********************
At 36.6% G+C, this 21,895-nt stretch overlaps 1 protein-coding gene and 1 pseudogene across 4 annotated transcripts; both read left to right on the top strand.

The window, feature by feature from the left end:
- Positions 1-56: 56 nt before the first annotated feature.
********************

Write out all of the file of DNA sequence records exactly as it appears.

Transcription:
At 36.6% G+C, this 21,895-nt stretch overlaps 1 protein-coding gene and 1 pseudogene across 4 annotated transcripts; both read left to right on the top strand.

The window, feature by feature from the left end:
- Positions 1-56: 56 nt before the first annotated feature.